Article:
Four months after the Garrity case, the Shader case hit the courts. This case revolved around whether a homeowner's association could prevent property owners from building a house on a vacant lot. The plaintiffs called for offensive estoppel based on a prior case where the association had waived its rights to enforce these agreements, which constituted abandonment.

The circuit courts denied the motion based on the idea that the prior issues differed from the current ones, ultimately ruling in favor of the HOA. The Court of Special Appeals affirmed this ruling. Further up the chain, the Court of Appeals also affirmed and granted certiorari — a review of the lower court's decision — observing that while other courts have called on offensive estoppel, it had not. In the end, however, the Court of Appeals said this case didn't apply, as it raised different issues.

In the end, these two cases leave the impression that the Court of Special Appeals will authorize offensive collateral estoppel, while the Court of Appeals neither embraces nor rejects the concept and has yet to take a firm stand on it.

Pelletier v. Alameda Yacht Harbor

In this 1986 case, appellate courts rejected issue preclusion on the basis that a prior detainer was resolved by a judgment when defense wasn't litigated fairly and fully and so wasn't conclusively established.

California State Auto Association Inter-Insurance Bureau v. Superior Court

In 1990, the courts determined that stipulated judgments can't receive collateral estoppel, particularly when parties intend to be bound by the terms of the judgment. This allowed the court to avoid conflicts with prior case law. This means consenting judgments aren't usually granted preclusive effect in later litigations unless the parties agree to allow it.

This particular case is also based on the 1969 cases of United States Fire Insurance Co. v. Johansen; Larsen v. Beekman; and the 1977 Ellena v. State of California. The courts have also upheld the idea that when a decision is handed down, any parties that consent to such a judgment can suffer collateral estoppel unless they reserve or withdraw those issues, as in 1982's In re Marriage of Buckley case; the 1988 Wittman v. Chrysler Corp case; and the 1970 Avery v. Avery case.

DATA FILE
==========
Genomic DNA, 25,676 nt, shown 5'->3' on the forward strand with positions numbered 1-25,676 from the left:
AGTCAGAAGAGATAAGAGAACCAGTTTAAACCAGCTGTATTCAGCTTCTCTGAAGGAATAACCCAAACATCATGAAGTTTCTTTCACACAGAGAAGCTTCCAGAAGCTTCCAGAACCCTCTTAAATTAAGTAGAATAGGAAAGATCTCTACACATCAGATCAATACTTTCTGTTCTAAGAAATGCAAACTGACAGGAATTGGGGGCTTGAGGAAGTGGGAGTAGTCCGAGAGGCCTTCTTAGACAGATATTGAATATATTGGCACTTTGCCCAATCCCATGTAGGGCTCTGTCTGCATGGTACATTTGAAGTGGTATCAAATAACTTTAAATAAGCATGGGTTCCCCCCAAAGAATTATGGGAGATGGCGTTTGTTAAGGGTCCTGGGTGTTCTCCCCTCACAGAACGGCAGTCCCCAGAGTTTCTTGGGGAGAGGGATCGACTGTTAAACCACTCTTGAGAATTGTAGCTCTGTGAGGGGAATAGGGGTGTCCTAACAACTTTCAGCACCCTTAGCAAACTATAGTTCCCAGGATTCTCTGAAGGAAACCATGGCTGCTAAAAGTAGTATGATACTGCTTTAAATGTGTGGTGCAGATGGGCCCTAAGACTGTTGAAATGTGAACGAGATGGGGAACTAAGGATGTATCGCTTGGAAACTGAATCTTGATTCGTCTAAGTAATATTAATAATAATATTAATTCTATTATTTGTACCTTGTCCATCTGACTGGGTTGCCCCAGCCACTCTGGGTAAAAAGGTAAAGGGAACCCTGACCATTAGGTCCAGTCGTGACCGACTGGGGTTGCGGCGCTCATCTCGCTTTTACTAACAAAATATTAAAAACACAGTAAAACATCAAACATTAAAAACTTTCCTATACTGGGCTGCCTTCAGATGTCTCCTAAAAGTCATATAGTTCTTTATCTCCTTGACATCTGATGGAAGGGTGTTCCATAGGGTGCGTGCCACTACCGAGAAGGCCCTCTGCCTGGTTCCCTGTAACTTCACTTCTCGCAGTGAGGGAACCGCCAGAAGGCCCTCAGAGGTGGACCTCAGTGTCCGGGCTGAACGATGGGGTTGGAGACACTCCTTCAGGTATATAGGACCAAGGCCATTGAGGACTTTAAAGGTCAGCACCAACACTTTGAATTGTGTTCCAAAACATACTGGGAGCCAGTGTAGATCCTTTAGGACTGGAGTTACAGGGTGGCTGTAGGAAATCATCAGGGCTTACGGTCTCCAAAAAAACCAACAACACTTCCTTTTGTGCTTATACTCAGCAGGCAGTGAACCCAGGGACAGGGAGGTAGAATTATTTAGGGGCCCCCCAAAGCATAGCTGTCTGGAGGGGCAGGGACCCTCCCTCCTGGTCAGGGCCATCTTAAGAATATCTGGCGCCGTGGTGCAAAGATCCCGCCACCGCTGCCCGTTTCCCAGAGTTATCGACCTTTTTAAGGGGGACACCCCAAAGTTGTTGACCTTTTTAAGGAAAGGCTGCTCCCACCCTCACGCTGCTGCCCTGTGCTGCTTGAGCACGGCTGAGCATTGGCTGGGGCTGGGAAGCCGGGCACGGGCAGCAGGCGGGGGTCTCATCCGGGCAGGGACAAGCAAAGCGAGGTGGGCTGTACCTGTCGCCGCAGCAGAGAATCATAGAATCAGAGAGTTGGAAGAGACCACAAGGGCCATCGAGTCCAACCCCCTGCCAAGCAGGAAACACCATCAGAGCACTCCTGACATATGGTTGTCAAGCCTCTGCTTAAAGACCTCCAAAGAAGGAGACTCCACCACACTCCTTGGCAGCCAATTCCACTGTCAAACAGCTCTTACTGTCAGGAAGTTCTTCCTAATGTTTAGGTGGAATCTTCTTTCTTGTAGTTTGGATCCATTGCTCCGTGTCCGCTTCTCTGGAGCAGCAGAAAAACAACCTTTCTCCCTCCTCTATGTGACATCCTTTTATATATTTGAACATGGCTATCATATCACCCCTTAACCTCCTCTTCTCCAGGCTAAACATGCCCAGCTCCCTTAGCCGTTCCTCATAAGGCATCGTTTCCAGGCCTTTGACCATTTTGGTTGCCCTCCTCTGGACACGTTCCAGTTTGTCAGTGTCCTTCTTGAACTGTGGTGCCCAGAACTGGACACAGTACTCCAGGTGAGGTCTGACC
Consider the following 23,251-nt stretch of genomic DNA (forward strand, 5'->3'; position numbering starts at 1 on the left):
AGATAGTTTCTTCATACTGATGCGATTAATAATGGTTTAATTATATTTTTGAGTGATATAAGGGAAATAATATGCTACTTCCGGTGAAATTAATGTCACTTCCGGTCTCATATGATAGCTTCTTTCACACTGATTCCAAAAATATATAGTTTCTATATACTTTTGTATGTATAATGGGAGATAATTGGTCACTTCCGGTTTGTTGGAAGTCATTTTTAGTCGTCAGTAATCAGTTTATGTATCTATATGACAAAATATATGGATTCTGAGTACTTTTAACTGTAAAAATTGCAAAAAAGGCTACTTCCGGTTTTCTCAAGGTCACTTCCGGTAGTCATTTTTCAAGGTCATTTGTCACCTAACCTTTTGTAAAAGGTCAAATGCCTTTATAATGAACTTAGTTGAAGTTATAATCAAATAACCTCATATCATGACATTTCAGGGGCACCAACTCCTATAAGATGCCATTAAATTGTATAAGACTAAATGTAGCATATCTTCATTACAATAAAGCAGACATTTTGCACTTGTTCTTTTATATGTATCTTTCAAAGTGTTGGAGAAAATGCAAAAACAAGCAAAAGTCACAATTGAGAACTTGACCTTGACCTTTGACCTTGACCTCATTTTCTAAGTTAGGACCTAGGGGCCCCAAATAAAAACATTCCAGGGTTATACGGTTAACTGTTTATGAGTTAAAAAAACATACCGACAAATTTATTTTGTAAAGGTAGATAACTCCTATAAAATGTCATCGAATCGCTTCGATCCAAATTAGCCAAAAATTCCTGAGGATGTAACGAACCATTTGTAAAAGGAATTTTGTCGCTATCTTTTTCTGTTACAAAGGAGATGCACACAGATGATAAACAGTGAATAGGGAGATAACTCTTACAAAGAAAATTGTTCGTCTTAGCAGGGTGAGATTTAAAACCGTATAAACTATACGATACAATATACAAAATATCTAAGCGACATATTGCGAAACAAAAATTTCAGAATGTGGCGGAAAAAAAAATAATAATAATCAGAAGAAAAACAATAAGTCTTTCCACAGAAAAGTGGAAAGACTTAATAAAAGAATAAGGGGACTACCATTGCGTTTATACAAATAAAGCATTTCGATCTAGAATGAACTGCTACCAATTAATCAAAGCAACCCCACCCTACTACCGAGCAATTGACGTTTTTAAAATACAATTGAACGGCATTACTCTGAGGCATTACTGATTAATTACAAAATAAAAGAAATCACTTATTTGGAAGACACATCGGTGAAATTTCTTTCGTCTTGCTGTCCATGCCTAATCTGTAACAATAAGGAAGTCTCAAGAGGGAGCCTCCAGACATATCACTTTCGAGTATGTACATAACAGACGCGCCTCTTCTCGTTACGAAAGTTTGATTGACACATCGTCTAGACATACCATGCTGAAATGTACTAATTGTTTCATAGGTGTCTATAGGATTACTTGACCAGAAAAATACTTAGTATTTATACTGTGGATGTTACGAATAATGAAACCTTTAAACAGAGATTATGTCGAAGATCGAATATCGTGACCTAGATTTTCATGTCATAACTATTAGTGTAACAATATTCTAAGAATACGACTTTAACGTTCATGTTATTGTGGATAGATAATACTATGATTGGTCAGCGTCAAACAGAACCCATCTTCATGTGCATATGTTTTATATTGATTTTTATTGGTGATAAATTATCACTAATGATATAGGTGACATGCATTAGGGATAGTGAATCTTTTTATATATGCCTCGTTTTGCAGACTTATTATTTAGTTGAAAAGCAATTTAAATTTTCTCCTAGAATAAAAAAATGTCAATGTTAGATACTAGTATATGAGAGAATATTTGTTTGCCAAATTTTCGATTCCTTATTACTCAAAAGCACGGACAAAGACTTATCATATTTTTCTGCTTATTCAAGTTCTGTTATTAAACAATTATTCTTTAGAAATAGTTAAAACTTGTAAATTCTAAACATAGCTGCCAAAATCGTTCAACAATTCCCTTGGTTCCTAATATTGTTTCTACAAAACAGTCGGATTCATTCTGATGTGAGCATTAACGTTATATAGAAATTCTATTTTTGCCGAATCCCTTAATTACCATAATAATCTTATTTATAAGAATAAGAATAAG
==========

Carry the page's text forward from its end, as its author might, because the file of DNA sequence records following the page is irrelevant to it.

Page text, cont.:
If an issue could not have been raised in prior proceedings, issue preclusion does not apply, as in the 1976 Chern v. Bank of America case and the Vella v. Hudgins case. Of course, if no issues were litigated, the stipulated judgment doesn't prevent further actions, as stated in Rappenecker v. Sea-Land Service (1979).

Phil-Insul Corp. (IntegraSpec) v. Airlite Plastics

This patent case that took place from 2011 through this year involved IntraSpec suing Reward Wall and Nudura Corp for infringement. The district courts found no infringement, a decision that was upheld on appeal. In the meantime, the United States Patent and Trademark Office confirmed several of the patent claims.

While this was going on, IntegraSpec filed suit against Airlite in 2012 for infringement. The case was dismissed based on issue preclusion. The ruling was that IntegraSpec was requesting a different claim in the new case than that which was awarded in the original one. Because the products were nearly identical and the claim construction in the initial case was narrow and critical to the outcome, the courts felt that nonmutual collateral estoppel applied.

TM Patents v. IBM

In the TM Patents v. IBM case, New York's Southern District allowed issue preclusion even in a case where a prior dispute was settled after a Markman hearing and didn't receive a final judgment. TM Patents had issued a claim against EMC, but settled out of court. Later, the same claim was brought against IBM, who held that issue preclusion should attach based on the prior claim construction. The courts held that the prior decision based on the Markman hearing was final and there was nothing left to decide regarding claim construction.